Another issue with these dangerous baby products is that small parts can come off and become choking hazards. A diaper cover has various parts including snaps, and a counterfeit cover is not going to have the same quality control as a real one. The snaps could weaken over time and fall out, and if this happens at night it could be in your baby’s mouth before the morning.
Or maybe you got a counterfeit baby placemat online, one that suctions to a high chair or table. But after a few washes, the suction cups are starting to detach. Babies will grab whatever they can get their hands on, and a loose suction cup is dangerously close to becoming another choking hazard. This is the same for any item with parts that are held together. Who knows when they’ll break apart and cause an accident?
An interesting case of fake baby products occurred in Britain in 2012. Reports started coming in of baby thermometers which were giving inaccurate readings and had suspicious packaging. It turns out that these were fake. They were purchased online, but once they were physically seen, the buyers noticed that there was no recognized brand name on the package and they didn’t have the right amount of warnings or icons on the back.
After a child with leukemia was given an inaccurate reading and then rushed to the hospital, Britain seized over 400 fake thermometers in a series of raids. This is just another example of how counterfeit products can be so dangerous.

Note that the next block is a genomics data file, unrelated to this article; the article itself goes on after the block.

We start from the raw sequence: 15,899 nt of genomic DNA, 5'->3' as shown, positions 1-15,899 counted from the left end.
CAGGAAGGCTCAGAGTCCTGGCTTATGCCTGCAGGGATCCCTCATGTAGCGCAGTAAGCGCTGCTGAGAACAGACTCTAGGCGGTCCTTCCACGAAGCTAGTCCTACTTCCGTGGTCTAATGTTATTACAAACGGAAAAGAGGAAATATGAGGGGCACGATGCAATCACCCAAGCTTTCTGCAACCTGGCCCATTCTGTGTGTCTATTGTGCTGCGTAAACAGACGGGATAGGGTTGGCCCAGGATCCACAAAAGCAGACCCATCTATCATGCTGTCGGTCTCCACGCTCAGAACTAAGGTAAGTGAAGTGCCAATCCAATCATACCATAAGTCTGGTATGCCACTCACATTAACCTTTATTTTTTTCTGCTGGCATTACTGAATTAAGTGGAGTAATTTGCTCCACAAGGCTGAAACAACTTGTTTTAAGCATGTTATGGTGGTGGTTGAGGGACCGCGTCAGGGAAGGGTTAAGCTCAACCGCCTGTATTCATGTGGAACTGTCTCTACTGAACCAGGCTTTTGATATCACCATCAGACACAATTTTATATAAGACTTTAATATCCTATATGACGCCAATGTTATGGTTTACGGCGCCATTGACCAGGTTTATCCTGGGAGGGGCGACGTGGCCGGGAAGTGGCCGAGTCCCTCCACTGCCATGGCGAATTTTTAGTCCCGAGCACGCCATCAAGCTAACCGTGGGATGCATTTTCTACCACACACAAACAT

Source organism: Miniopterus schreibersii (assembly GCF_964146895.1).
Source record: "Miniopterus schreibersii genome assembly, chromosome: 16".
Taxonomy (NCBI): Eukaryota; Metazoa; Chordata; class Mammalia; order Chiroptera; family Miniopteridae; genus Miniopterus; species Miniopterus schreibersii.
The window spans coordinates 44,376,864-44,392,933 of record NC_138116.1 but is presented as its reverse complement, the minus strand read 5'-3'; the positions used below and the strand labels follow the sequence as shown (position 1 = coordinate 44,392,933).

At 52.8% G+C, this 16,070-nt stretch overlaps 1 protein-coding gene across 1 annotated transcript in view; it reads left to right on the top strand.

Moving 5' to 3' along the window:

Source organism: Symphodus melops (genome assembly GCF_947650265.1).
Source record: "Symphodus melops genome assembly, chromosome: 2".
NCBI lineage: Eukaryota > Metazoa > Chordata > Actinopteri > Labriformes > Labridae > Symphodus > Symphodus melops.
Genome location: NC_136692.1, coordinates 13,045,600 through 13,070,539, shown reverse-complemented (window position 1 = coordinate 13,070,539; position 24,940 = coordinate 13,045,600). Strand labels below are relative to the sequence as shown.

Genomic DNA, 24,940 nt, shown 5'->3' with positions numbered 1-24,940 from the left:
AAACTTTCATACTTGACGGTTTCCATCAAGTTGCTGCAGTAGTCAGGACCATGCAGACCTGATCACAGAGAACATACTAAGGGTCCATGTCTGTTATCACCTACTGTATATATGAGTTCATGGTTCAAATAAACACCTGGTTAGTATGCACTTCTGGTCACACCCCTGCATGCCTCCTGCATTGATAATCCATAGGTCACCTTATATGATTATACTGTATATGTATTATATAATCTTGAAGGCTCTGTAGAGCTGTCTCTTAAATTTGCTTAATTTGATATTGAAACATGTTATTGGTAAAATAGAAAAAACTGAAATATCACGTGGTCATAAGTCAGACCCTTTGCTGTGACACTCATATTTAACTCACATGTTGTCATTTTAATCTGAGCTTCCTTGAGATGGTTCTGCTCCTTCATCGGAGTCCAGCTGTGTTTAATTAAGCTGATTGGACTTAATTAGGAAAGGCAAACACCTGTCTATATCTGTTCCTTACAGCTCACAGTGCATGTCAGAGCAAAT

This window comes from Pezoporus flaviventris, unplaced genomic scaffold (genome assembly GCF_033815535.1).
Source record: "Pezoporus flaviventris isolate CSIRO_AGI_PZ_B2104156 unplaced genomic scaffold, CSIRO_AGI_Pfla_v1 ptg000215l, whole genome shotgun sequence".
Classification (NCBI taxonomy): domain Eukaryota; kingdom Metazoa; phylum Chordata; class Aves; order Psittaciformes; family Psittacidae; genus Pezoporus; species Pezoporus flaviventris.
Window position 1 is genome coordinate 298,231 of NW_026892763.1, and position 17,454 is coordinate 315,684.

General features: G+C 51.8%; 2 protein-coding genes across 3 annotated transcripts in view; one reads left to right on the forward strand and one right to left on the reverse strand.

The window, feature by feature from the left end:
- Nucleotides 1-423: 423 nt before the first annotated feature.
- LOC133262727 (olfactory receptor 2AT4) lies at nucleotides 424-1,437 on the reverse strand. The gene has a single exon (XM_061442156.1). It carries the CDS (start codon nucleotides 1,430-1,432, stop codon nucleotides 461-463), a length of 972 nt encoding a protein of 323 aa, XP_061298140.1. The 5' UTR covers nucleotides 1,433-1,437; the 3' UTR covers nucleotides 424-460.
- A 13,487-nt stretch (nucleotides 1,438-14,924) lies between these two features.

People have been sent fake Pampers by Amazon on numerous occasions. Most likely there is a third party seller who sells the fakes, but since Amazon’s warehouses often contain the same items from different sellers in the same bin, the fakes go out by mistake. These buyers report differences such as the thickness of the padding, variations in the lining and even whole Sesame Street characters missing from the printing. One mom reported her baby getting diaper rash the second day from the counterfeits. Diapers are definitely created to be gentle on babies, and when it’s fake there is no knowing what the materials will do.
The first thing is to always buy baby products from authorized vendors. Remember, it’s not just that an unauthorized dealer will charge less, but that they can be selling a fake product (even if they don’t know it themselves).
Secondly, take some time to learn how and why people buy fake baby products. A good place to start is our post outlining the market research we did on the very issue. In our report, you can learn about where fake products come from, how they get past our defenses and who buys them. No one ever thinks they’d be taken unaware by a counterfeit, but in fact, most people who buy counterfeits think they are getting the real thing.
Fake products have been around ever since real ones, but it’s troubling to hear of fakes deliberately affecting our most vulnerable population. It’s a problem that parents need to stay vigilant with, and it is always beneficial to order from an authorized dealer when possible. Even if it means waiting an extra few days for shipping, it’s a small price to pay for the safety of your baby.